Embrace Saskatchewan’s winter with these heart healthy outdoor activities! Keep reading to learn more about how your favorite winter activities can improve your cardiovascular health.
We all know that Saskatchewan winters are not always the most pleasant… but many winter activities provide great options for improving cardiovascular health. According to the Heart and Stroke Foundation, it’s best to try to get 150 minutes of moderate to vigorous physical activity each week – that’s less than half an hour per day. Even exercising in 10-minute activity increments can have a positive impact on your health.
Not only is getting outside great for staying active, but it’s also important for your mental health. The winter months can feel long and cold, but that doesn’t mean there aren’t fun ways to get outside and enjoy our beautiful province. This is great for a change in scenery, getting fresh air and sunlight, and switching up your daily routine.
Before you head out on your winter adventure, there are a few items to keep in mind to make sure you stay safe while getting outside.
- Drink water. Don’t forget to stay hydrated. When you’re cold, it might not be as intuitive to drink water, but when you’re moving and being active, your body needs water to stay hydrated.
- Check the weather before you head out. Don’t forget to consider the windchill in your area.
- Dress appropriately and bring extra layers. It’s better to be too warm than cold when getting outside in the winter. If you are able, have a plan to warm up in case it gets too cold.
- Plan and stay in communication. If you’re heading ‘off the beaten path,’ make sure you’ve checked your route ahead of time, have let someone know where you are going (whether you’re going alone or not), and have access to service if you need to call for help.
Winter activities for improving heart health
- Skating. Whether you’re an avid skater, or you’re looking to learn, skating is a great activity to encourage a healthy heart. Skating is a low-impact form of aerobic exercise to improve your cardiovascular health. It’s also a fun way to build your endurance while working on your balance!
- Skiing. Both cross-country or downhill skiing are great way to increase your heart rate while doing something fun. Cross-country skiing is great for endurance training, while downhill skiing is also an effective way to interval train – after working hard skiing down a run, you get a break while going back up the mountain on the lift. Read more about why skiing is a great workout here.
- Snowshoeing. Another aerobic exercised disguised as a fun winter activity! Snowshoeing works to improve cardiovascular health, but it is also a great workout for your muscles and working on your balance. Read more on the health benefits of snowshoeing here.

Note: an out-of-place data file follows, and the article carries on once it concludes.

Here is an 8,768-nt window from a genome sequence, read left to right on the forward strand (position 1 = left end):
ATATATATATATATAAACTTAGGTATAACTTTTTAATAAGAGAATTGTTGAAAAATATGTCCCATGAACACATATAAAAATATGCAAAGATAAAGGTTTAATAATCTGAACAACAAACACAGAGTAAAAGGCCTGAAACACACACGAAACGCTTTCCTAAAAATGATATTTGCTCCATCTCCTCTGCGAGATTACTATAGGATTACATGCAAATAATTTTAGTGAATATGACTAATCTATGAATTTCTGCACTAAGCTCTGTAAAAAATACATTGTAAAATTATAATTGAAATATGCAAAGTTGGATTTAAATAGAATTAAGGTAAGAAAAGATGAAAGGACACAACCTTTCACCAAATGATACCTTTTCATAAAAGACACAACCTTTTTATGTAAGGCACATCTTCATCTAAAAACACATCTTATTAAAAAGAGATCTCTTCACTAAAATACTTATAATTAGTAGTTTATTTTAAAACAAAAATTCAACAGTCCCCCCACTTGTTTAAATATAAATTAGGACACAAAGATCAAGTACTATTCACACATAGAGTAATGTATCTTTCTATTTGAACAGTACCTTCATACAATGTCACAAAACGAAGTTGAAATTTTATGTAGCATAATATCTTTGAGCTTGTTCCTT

- Tobogganing. If you’ve ever been tobogganing, you likely remember the fun times while sliding down the hill and those less fun times making the climb back up… This is actually another great way to get some interval training in while having some fun. This is also the perfect activity to get the whole family outside and moving.
- Winter walk/run. On those days you just want to get outside for a few minutes, bundle up and take a walk around your neighborhood. This is a great option if you are only able to fit in a quick activity session – 10 minutes around the block is better than nothing! If you’re feeling adventurous, head out for a winter run or check your area to see if there’s a winter hike nearby. Make sure you take some time to double check you have the proper gear for heading out on a winter hike.
- Build a snow fort. Before the snow starts to melt, spend an afternoon getting creative and getting outside by building a snow fort. Lifting the heavy snow while crafting your snow palace gets your body moving and provides an opportunity to let your creative side out.
- Shoveling snow. Although shoveling snow might be less exciting and fun than going snowshoeing or skiing, it’s a great way to get in some exercise and fresh air in the winter. After a big snow fall, shoveling snow can be quite the workout. To ensure you are staying safe, the Heart and Stroke Foundation recommend the following tips:
- Warm up your muscles before you start.
- Take breaks when you need! This is another activity that you can break into 10 minute increments if needed.
- Dress appropriately for the weather and in layers in case you get too warm.
- Do your best to shovel the snow while it’s still fresh and before it freezes.
- Stay hydrated!
- Listen to your body – if something doesn’t feel right, it’s time to take a break or stop.
If you want to commit to taking care of your health this year, a Personal Health Plan is a great tool to add to your toolkit. Not sure what kind of insurance you should have, or where to get started? Check out Insurance Basics for a crash course in Insurance 101 – including terms and definitions, why you should have insurance, and how to get started.